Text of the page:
“We’re in negotiations with the company, so we would not be able to comment,” DECD spokesman David Treadwell commented (or, rather, didn’t).
“Flexi-Pave has looked at and is considering sites in [Connecticut] where they would build a manufacturing facility. At this facility they would make use of used tires to produce the rubber aggregate that is a key component of their product. They have looked at sites and talked with local officials in New Haven, Hartford, Waterbury, Middletown, and Bridgeport,” DEEP spokesman Dennis Schain reported in an email message. “Flexi-Pave produces a product that reuses discarded tires – removing them from the waste stream and solving disposal issues. The product they produce is also an environmentally sound infrastructure product in that it helps reduce the run off of storm water and the impacts that creates. DEEP is hopeful that Flexi-Pave can be encouraged to locate a manufacturing facility in our state because of the positive role it will play in creating jobs, addressing the issue of tire disposal, and in producing a valuable product.”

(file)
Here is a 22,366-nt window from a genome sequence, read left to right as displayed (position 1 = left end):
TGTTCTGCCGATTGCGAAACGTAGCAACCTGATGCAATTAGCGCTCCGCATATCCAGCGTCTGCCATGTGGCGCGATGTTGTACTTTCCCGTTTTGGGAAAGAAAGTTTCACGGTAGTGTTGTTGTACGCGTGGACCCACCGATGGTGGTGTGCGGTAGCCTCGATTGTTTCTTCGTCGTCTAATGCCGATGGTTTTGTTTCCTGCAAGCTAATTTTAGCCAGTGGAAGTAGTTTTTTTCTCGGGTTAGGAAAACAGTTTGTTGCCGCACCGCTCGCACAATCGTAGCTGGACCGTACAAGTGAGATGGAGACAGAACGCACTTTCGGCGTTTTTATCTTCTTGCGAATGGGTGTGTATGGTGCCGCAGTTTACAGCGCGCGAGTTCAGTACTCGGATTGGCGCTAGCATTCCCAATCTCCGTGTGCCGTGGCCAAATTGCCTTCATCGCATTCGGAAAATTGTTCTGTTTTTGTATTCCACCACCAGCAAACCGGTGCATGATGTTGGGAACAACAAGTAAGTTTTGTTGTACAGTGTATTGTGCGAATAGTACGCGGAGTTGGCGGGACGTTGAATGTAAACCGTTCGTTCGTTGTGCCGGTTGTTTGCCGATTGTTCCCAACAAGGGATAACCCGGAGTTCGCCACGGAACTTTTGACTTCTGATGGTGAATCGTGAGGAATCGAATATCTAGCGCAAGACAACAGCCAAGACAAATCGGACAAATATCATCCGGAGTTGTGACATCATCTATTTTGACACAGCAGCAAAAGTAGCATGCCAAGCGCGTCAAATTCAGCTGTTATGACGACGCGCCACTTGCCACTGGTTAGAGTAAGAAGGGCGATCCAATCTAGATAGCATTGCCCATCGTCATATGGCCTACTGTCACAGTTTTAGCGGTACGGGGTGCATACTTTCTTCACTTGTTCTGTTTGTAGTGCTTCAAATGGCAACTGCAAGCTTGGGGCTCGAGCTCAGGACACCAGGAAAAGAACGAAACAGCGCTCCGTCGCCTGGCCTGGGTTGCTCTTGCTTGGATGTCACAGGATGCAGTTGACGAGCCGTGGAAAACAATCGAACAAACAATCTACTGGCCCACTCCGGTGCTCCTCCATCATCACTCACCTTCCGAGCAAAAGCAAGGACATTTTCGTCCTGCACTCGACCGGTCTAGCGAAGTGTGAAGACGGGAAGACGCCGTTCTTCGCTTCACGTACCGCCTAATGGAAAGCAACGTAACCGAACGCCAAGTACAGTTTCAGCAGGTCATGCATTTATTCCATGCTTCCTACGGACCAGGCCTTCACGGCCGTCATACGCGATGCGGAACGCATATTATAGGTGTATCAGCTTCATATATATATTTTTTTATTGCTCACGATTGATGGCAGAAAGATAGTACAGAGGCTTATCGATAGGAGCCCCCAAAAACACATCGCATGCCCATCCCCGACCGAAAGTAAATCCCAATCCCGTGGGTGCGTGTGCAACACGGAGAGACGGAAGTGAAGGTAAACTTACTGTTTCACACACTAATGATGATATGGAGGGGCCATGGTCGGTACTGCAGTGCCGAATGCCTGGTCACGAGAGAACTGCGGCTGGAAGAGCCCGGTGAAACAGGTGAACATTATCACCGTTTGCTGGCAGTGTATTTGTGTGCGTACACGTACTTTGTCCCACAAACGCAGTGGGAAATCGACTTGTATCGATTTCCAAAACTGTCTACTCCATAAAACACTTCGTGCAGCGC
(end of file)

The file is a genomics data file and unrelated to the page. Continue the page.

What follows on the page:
Green? Or Blight?
New Haven’s not so sure.
On the one hand, Fontana’s office plans to follow up with Flexi-Pave and try to find a site that works in order to bring jobs and taxes.
On the other hand, officials want to make sure the project brings in enough jobs and taxes to make it as worthwhile as other potential uses.